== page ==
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Fwd: Fw: Amazon Access

From: Al Gilman <asgilman@iamdigex.net>
Date: Sun, 23 Feb 2003 19:43:08 -0500
Message-Id: <5.1.0.14.2.20030223180953.023f4db0@pop.iamdigex.net>
To: w3c-wai-ig@w3.org

Dave Poehlman says the new Amazon/Access site is easy to use and nice and 
clean.

  http://www.w3.org/mid/001201c2db0f$bcfa5530$6601a8c0@HANDS

This is tremendous news.

I don't think it any accident that this announcement closely followed the
announcement of Amazon's venture into voice browsing (partnered with AT&T 
Wireless).

  http://www.w3.org/2002/02/mid/B98DDEB7FB0B2748B6DF5B6B8DF66106AC0308@ex-mail-04.ant.amazon.com

Device Independent Authoring and a concomitantly more accessible face is
well on its way to being part and parcel of the ante, the minimum investment
to get into the game of eCommerce, at this rate.

Jeff Bezos has just put me out of the futurist business.  The future I've been
predicting is now on the street where every Yahoo can plainly see it.

Bad for my business.
Good for Web accessibility.

Al

>Resent-Date: Sun, 23 Feb 2003 02:48:06 -0500 (EST)
>Date: Sun, 23 Feb 2003 02:46:39 -0500
>From: David Poehlman <poehlman1@comcast.net>
>To: wai-ig list <w3c-wai-ig@w3.org>
>Organization: hands-On Technolog(eye)s
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>The address for the web site, discussed below is:
>
>http://www.amazon.com/access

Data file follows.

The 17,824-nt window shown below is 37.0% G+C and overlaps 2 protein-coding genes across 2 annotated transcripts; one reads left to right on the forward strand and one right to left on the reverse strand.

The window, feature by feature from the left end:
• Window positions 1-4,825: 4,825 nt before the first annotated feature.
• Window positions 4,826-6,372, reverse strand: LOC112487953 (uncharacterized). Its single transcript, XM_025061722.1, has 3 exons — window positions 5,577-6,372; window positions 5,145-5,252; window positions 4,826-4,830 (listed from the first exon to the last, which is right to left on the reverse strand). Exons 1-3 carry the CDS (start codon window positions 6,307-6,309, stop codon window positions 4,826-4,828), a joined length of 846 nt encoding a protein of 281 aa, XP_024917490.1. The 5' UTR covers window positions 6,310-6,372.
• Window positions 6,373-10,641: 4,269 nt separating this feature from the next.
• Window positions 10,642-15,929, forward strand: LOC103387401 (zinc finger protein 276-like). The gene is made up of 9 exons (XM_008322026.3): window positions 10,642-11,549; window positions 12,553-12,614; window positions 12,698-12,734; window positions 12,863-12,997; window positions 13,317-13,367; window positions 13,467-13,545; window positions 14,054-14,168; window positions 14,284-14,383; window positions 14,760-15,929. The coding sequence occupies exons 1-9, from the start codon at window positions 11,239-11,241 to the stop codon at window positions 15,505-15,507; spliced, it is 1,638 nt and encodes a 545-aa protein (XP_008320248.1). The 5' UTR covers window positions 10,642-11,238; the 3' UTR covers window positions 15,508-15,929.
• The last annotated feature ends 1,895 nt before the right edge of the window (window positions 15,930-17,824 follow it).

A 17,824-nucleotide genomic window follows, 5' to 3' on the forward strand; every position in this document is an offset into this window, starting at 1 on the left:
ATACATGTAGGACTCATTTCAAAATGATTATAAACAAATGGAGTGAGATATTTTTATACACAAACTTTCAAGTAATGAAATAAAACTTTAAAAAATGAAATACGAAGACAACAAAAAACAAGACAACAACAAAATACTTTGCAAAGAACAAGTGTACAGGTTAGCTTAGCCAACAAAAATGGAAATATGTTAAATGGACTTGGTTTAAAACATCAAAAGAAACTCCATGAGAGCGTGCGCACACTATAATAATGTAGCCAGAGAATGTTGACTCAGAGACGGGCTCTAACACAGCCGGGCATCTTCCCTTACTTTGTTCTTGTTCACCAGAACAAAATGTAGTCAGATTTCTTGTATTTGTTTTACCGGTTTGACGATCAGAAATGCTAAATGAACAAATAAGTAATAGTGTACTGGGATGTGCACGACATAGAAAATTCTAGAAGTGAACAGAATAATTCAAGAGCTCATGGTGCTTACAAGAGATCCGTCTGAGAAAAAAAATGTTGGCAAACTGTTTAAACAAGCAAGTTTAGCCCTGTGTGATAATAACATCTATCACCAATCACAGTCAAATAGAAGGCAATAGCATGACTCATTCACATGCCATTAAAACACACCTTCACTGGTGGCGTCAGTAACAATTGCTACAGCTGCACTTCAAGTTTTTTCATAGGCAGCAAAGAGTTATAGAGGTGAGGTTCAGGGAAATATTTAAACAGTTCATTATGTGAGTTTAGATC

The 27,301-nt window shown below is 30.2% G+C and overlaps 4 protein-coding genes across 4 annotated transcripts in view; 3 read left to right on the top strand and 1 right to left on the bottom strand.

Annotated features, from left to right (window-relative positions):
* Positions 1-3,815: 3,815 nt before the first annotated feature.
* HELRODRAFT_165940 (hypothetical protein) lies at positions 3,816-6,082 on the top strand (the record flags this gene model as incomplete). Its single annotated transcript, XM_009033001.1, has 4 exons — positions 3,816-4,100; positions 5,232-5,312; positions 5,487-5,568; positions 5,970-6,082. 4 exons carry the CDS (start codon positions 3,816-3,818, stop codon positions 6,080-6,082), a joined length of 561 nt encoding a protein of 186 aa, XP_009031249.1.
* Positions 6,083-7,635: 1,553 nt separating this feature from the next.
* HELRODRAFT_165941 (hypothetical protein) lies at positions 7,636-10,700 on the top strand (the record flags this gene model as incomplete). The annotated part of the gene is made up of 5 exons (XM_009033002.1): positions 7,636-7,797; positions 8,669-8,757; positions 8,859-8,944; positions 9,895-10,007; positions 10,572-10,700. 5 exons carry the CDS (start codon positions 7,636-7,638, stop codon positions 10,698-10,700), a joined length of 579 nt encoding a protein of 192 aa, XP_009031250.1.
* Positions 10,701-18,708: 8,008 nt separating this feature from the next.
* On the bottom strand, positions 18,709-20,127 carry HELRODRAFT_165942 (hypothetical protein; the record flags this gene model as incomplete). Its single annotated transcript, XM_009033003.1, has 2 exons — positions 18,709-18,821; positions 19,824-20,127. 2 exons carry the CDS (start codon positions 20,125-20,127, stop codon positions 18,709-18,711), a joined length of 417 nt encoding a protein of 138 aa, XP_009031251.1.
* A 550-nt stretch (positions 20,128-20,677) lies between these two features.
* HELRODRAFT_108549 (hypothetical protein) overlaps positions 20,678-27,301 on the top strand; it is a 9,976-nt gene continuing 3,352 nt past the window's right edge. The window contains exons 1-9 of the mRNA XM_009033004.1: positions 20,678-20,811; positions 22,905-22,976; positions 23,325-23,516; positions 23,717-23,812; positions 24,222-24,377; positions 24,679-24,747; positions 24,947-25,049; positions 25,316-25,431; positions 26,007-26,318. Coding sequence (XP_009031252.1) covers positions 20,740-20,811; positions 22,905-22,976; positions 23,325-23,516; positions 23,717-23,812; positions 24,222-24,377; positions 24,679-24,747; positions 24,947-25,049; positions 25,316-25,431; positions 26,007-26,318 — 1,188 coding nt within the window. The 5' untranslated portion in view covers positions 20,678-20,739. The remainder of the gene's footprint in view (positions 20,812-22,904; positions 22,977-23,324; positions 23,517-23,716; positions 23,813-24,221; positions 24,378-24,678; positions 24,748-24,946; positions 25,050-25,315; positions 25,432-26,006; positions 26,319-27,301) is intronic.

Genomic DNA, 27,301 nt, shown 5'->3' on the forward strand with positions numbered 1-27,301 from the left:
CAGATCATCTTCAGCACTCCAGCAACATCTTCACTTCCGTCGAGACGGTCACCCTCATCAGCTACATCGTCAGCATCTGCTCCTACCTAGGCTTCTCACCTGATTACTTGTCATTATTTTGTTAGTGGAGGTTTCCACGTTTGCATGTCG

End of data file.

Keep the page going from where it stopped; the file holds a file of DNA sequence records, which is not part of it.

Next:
>
>and it is easy to use, and nice and clean.
>
>  Amazon.com (Nasdaq: AMZN) on Thursday launched an alternative version of
>  its Web site, called "Amazon Access," that is designed to make online
>  shopping easier for customers who use screen access software. Screen
>  access software, which reads aloud text and links, is one of the main
>  tools used by the visually impaired to tap the Internet.  Amazon's new
>  Web site is basically a streamlined version of its standard site, with
>  less text and graphics. "We created the site for our visually impaired
>  customers so it would be easier for them to navigate," Robert Frederick,
>  manager of Amazon Anywhere, told CRMDaily.com. Amazon has maintained a
>  text-only mode of its standard  e-commerce site since it first went
>  online in 1995. However, many customers still were having trouble,
>  according to Frederick. "A number of Amazon's customers had either
>  e-mailed us or contacted customer service about the problems they were
>  having," he said. In response, the company created a specially tailored
>  site to meet their needs.   "We wanted to make sure all of our customers
>  had the best shopping experience possible," Frederick said.
Received on Sunday, 23 February 2003 19:43:17 GMT

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